She Got It From Her Father

We were sitting in the sunset-filled lounge of a new client who lived in one of those delightful Karoo towns in the middle of South Africa.

“So what is this ADT thing, how do you get it, and what do you do about it,” asked the middle-aged woman?

I smiled, “it’s certainly not the security company ADT,” I said.

“ADHD is not something you catch or get, you are actually born with the condition,” I said.

“You don’t lose it either, and there’s no cure, not even on the distant horizon.”

This mother of a newly diagnosed early-teenager stared at me in horror, her bottom lip starting to quiver.

“But how… where did this happen,” she managed in a strangled whisper.

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Statistics Provide A Changing Picture

Have you ever thought that ADHD has become an epidemic?

I often hear people say that there simply too many children being diagnosed with the condition. So why do people say these things? Here are a few reasons.

ADDer CrowdWhen you realise that you are living alongside ADHD, you start to to meet other people who have the same circumstances as you. Of course as a parent with a child who has ADHD, you will now start to meet adults with the condition. This often starts with your family; 4 out of 5 children with ADHD have at least one parent with the condition!

All of a sudden, your world seems to be filled with ADHD! You can’t seem to avoid it, they’re at school, at work, in the sports club, at the bridge club, in the fire brigade, on the radio, on the TV, in the rock-n-roll bands, they are everywhere!You read more and watch more about it. Today’s “connected” world makes your village or suburb minuscule, you are now living in a global village of people who live alongside ADHD.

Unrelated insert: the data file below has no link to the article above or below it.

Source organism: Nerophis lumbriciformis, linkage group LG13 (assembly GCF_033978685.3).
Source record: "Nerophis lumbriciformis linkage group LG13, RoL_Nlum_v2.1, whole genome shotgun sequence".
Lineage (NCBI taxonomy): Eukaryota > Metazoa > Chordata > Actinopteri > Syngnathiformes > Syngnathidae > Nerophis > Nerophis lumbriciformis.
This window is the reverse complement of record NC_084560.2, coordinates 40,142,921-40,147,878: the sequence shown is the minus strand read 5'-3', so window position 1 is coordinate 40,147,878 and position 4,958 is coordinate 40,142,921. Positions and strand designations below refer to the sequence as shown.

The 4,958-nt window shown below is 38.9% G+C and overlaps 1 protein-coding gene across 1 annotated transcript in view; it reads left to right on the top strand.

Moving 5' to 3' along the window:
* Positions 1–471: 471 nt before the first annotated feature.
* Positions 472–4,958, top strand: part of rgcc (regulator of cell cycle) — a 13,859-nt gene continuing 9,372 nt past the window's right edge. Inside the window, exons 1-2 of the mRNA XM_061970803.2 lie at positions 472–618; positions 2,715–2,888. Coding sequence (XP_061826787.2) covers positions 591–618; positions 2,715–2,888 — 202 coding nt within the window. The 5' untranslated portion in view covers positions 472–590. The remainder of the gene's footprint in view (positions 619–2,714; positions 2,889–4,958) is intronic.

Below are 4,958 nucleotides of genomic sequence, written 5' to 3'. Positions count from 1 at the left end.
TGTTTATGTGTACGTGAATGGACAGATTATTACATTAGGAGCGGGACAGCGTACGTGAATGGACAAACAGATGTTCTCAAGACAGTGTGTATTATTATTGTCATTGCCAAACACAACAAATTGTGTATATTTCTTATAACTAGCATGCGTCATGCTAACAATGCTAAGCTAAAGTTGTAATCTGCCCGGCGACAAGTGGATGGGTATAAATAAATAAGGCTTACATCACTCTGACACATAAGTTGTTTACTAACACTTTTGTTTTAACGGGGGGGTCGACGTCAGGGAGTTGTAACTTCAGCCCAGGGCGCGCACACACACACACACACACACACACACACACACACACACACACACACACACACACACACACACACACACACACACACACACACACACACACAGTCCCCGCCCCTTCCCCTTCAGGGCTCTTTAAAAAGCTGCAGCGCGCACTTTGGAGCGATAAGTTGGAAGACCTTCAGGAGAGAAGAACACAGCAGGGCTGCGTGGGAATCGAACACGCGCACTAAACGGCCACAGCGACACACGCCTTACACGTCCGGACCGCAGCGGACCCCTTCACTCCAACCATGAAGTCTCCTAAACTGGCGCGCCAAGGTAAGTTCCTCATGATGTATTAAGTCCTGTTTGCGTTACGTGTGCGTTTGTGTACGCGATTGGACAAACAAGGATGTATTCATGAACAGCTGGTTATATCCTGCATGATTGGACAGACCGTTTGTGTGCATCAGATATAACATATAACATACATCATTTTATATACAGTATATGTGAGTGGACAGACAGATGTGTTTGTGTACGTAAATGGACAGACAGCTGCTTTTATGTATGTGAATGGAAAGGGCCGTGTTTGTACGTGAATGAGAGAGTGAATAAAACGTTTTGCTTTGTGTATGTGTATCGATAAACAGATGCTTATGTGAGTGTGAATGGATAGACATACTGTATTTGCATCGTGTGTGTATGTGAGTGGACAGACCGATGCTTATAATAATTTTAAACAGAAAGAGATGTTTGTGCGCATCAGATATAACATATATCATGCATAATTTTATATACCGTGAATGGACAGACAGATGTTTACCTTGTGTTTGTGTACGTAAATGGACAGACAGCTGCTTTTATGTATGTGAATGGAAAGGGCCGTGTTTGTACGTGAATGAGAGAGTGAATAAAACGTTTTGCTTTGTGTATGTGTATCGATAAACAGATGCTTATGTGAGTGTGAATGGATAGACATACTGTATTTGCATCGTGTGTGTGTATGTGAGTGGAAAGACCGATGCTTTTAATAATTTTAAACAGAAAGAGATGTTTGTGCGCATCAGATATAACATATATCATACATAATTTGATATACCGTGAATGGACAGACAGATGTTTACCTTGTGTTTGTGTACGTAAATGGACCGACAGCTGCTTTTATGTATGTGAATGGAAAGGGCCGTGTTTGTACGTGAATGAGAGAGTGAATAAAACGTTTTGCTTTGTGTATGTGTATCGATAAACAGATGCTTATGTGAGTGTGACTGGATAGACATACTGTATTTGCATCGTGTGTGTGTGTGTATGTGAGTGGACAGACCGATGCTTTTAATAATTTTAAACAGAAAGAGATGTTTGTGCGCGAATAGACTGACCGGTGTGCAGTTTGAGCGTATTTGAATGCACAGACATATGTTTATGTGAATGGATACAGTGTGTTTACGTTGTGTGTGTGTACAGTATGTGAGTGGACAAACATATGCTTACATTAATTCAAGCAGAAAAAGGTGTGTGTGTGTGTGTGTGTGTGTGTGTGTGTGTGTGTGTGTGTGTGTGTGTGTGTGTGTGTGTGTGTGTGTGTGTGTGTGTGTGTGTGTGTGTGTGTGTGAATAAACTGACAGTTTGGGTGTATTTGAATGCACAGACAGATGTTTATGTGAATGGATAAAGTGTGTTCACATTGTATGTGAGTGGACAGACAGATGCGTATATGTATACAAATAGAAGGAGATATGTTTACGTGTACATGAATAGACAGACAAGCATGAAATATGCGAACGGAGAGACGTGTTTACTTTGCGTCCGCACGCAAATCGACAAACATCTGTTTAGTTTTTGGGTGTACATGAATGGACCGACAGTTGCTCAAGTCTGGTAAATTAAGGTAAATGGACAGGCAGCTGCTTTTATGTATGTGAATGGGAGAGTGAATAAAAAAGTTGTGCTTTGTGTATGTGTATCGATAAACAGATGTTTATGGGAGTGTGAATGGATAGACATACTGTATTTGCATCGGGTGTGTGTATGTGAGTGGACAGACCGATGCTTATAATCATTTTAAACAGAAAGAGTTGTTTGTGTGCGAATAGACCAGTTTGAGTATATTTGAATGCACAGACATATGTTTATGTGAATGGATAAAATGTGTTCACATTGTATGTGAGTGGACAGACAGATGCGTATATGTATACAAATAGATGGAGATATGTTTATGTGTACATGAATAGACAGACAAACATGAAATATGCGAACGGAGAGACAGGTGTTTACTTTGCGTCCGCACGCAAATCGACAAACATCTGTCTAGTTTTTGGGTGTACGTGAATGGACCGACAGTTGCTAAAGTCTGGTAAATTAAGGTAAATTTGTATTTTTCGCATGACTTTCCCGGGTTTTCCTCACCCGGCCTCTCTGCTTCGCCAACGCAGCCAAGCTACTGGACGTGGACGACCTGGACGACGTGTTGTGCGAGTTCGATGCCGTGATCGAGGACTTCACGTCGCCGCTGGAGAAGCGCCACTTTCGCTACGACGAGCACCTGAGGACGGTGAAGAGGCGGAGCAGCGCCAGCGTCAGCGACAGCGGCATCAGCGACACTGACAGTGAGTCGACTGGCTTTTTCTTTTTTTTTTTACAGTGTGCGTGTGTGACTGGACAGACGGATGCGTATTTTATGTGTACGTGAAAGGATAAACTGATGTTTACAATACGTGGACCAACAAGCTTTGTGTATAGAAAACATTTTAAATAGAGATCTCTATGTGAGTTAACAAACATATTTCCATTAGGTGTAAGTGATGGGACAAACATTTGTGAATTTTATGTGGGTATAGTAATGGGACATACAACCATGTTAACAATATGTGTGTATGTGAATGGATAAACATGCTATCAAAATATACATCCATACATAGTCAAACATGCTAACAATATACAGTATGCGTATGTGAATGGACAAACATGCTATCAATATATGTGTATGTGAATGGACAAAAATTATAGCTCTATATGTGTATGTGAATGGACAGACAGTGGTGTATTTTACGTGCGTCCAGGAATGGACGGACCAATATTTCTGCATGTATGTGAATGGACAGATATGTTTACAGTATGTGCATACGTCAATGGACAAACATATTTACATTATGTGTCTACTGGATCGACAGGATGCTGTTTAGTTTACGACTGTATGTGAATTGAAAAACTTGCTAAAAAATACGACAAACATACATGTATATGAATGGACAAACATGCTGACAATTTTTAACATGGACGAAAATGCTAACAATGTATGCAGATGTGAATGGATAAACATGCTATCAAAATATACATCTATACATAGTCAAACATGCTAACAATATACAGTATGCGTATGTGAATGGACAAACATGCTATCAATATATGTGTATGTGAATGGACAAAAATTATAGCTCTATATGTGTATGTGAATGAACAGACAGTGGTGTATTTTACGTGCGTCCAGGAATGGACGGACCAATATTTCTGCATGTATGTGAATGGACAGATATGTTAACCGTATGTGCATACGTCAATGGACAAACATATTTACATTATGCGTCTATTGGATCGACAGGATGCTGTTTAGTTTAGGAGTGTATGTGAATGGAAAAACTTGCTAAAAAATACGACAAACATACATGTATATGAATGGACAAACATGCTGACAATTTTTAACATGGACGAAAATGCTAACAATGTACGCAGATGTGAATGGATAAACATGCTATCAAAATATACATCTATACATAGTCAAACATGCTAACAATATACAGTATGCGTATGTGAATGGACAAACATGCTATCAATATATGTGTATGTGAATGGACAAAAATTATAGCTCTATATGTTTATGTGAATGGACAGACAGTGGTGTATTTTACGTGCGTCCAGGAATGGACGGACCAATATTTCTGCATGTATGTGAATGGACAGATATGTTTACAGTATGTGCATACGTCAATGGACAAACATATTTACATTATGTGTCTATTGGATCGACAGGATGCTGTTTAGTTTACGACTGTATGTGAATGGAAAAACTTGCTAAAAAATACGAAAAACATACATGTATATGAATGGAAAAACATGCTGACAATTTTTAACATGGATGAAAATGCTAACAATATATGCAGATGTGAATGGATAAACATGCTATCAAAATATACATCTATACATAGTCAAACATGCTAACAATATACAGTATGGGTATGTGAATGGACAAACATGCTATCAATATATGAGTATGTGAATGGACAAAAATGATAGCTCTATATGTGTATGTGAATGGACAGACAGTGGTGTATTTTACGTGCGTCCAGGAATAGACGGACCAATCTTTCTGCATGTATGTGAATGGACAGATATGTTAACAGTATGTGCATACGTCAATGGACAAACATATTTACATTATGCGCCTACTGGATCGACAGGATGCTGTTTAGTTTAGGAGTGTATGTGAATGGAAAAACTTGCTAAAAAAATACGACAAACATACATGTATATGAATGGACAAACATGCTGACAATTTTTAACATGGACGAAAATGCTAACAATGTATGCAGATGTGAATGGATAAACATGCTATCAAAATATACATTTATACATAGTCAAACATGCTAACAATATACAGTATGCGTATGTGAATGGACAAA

That perception is not an illusion. In countries where statistics are generated and kept, such as the USA and Scandinavia, the numbers are pretty consistent, even the increases are consistent.

Way back in 2011, the authoritative CDC (Centres For Disease Control) issued a report that revealed some interesting figures. The report was the result of the National Health Interview Survey conducted from 1998 - 2009. Here are some the highlights:

CDCDiagUS

In 1998 an average of 6.9% of children aged 5 - 17 were diagnosed, while in 2009, the average rose to 9%

Amongst boys, the incidence rose from 9.9% to 12.3%

Amongst girls the figures were significantly less; 3.6% to 5.5%

The reason for the difference between male and female is understandable in that girls have predominantly the Inattentive Type of ADHD. This type do not present the typical physical hyperactive symptoms, hardly ever interrupt the class, are in fact reserved, they daydream a lot.

Girls with ADHD are simply not getting noticed, they are frequently slipping through the cracks. We can see this in the growing number of adult women getting diagnosed.

It is a fact too, that not all the boys who have ADHD are getting picked up either.

Th real figures of children who can be diagnosed with ADHD are probably between 13% and 18%.

So a in a classroom of 20 children, between 2 and 4 children could have ADHD. The same applies to any group of people, on a plane, a bus, in an office, in a sport stadium, any group of people.

The Sound of an ADHD Brain

BrainColoursDave Pughe-Parry created this audio clip several years ago and it has proved to be an incredibly useful tool to illustrate the effects of distraction in ADHD.

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How The ADHD Brain Works

Mental health iconHere is a Video Clip created by Dave Pughe-Parry to explain how the ADHD Brain Works and what happens when Ritalin and Concerta are used.

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Get Answers - Ask a Question

Question GuyADHD is such a complex and large subject and is very often confusing to even seasoned practitioners.

The topics listed below will help you to frame your own question so we can answer it appropriately and faster. Hover your cursor on the "?" to see what needs to be done

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The Process of Understanding ADHD

grandmachildTHE SCHOOL IS INSISTING ON HER TAKING RITALIN, we are dead against this, but the pressure is getting to my daughter. Please help!

 

 

 

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